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Mr. John Davidson
by [?]

Making, of course, full concessions to the demands of poetical treatment, we may assume pretty confidently that Mr. Davidson intended this “Ballad in Blank Verse of the Making of a Poet” for a soul’s autobiography, of a kind. If so, I trust he will forgive me for doubting if he is at all likely to fulfil the poet’s office as he conceives it here, or even to approach within measurable distance of his ideal–

“A trembling lyre for every wind to sound.”

That it is one way in which a poet may attain, I am not just now denying. But luckily men attain in many ways: and the man who sits himself down of fixed purpose to be an Æolian harp for the winds of the world, is of all men the least likely to be merely Æolian. For the first demand of Æolian sound is that the instrument should have no theories of its own; and explicitly to proclaim yourself Æolian is implicitly to proclaim yourself didactic. As a matter of fact, both the “Ballad of the Making of a Poet” and the “Ballad of a Nun” contain sharply pointed morals very stoutly driven home. In each the poet has made up his mind; he has a theory of life, and presents that theory to us under cover of a parable. The beauty of the “Ballad of a Nun”–or so much of it as stands beyond and above mere beauty of language–consists in this, that it is informed, and consciously informed, by a spirit of tolerance so exceedingly wide that to match it I can find one poem and one only among those of recent years: I mean “Catherine Kinrade.” In Mr. Brown’s poem the Bishop is welcomed into Heaven by the half-wilted harlot he had once condemned to painful and public punishment. In Mr. Davidson’s poem, Mary, the Mother of Heaven, herself takes the form and place of the wandering nun and fills it until the penitent returns. Take either poem: take Mr. Brown’s–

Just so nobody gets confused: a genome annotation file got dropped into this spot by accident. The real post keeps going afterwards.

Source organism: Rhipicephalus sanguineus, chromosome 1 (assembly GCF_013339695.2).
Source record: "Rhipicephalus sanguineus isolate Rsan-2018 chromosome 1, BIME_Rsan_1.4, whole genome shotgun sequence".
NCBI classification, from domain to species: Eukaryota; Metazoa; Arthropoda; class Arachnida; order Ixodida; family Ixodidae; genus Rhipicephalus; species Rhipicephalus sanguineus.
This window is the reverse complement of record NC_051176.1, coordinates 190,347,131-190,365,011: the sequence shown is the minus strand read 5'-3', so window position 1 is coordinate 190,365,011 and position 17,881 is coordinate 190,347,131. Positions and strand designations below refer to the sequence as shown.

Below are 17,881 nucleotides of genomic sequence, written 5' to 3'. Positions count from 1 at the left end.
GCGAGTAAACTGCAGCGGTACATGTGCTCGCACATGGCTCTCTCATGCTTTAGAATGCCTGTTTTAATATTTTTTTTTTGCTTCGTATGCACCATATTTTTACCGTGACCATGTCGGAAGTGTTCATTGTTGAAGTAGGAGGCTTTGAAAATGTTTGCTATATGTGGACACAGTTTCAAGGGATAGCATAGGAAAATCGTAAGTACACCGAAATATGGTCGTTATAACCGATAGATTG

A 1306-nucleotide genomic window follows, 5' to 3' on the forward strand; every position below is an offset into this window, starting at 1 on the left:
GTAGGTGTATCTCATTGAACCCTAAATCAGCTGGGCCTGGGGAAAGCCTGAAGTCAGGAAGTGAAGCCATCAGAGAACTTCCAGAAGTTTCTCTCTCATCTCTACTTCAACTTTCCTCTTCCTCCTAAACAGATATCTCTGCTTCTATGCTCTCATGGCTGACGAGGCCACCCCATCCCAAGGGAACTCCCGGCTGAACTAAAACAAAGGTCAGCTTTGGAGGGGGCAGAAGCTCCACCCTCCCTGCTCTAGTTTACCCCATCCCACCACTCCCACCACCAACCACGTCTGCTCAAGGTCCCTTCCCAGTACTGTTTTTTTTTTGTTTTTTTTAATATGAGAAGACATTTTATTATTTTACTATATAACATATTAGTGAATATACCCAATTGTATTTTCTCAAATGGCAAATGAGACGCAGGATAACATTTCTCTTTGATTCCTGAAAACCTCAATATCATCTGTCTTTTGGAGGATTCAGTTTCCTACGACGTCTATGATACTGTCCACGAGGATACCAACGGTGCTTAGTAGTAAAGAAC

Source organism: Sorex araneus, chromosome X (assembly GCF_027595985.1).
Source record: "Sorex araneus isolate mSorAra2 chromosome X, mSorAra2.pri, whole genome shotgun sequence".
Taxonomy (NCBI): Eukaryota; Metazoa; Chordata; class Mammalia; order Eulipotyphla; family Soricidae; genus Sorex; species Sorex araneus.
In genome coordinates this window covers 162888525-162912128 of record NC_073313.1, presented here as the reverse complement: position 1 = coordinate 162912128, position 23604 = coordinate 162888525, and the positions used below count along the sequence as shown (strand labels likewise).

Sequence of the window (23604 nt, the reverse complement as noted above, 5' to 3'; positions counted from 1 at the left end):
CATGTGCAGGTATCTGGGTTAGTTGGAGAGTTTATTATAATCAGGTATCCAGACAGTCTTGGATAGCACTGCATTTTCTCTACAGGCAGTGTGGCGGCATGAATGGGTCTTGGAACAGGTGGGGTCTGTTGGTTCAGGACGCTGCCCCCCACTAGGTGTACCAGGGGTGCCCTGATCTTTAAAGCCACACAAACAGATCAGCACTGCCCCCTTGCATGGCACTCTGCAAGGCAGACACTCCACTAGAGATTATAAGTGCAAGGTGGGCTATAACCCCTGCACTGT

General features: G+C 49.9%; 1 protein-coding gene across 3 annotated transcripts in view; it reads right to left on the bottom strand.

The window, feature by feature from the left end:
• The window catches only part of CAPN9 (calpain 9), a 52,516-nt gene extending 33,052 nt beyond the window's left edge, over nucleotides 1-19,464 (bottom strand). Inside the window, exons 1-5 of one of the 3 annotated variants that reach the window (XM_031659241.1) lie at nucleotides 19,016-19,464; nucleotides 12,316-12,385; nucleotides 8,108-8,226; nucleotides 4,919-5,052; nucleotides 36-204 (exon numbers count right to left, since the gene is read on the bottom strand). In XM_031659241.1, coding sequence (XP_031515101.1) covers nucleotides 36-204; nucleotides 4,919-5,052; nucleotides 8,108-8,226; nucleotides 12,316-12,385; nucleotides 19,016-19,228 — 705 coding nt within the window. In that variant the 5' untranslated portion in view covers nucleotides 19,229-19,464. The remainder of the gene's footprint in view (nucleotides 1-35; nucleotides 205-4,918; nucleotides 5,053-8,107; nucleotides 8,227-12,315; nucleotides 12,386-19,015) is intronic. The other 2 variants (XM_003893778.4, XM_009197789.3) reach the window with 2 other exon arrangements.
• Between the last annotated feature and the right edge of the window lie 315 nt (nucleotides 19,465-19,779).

“Awe-stricken, he was ‘ware
How on the Emerald stair
A woman sat divinely clothed in white,
And at her knees four cherubs bright.
That laid
Their heads within their lap. Then, trembling, he essayed
To speak–‘Christ’s mother, pity me!’
Then answered she–
‘Sir, I am Catherine Kinrade.'”

Or take Mr. Davidson’s–in a way, its converse–

“The wandress raised her tenderly;
She touched her wet and fast-shut eyes;
‘Look, sister; sister, look at me;
Look; can you see through my disguise?’

She looked and saw her own sad face,
And trembled, wondering, ‘Who art thou?’
‘God sent me down to fill your place;
I am the Virgin Mary now.’

And with the word, God’s mother shone;
The wanderer whispered ‘Mary, hail!’
The vision helped her to put on
Bracelet and fillet, ring and veil.

‘You are sister to the mountains now,
And sister to the day and night;
Sister to God.’ And on her brow
She kissed her thrice and left her sight.”

The voice in each case is that of a prophet rather than that of a reed shaken by the wind, or an Æolian harp played upon by the same.

* * * * *

March, 1895. Second Thoughts.

I have to add that, apart from the beautiful language in which they are presented, Mr. Davidson’s doctrines do not appeal to me. I cannot accept his picture of the poet’s as “a soulless life … wherein the foulest things may loll at ease beside the loveliest.” It seems to me at least as obligatory on a poet as on other men to keep his garden weeded and his conscience active. Indeed, I believe some asceticism of soul to be a condition of all really great poetry. Also Mr. Davidson appears to be confusing charity with an approbation of things in the strict sense damnable when he makes the Mother of Christ abet a Nun whose wanderings have no nobler excuse than a carnal desire–savoir enfin ce que c’est un homme. Between forgiving a lapsed man or woman and abetting the lapse I now, in a cooler hour, see an immense, an essential, moral difference. But I confess that the foregoing paper was written while my sense of this difference was temporarily blinded under the spell of Mr. Davidson’s beautiful verse.

It may still be that his Nun had some nobler motive than I am able, after two or three readings of the ballad, to discover. In that case I can only ask pardon for my obtuseness.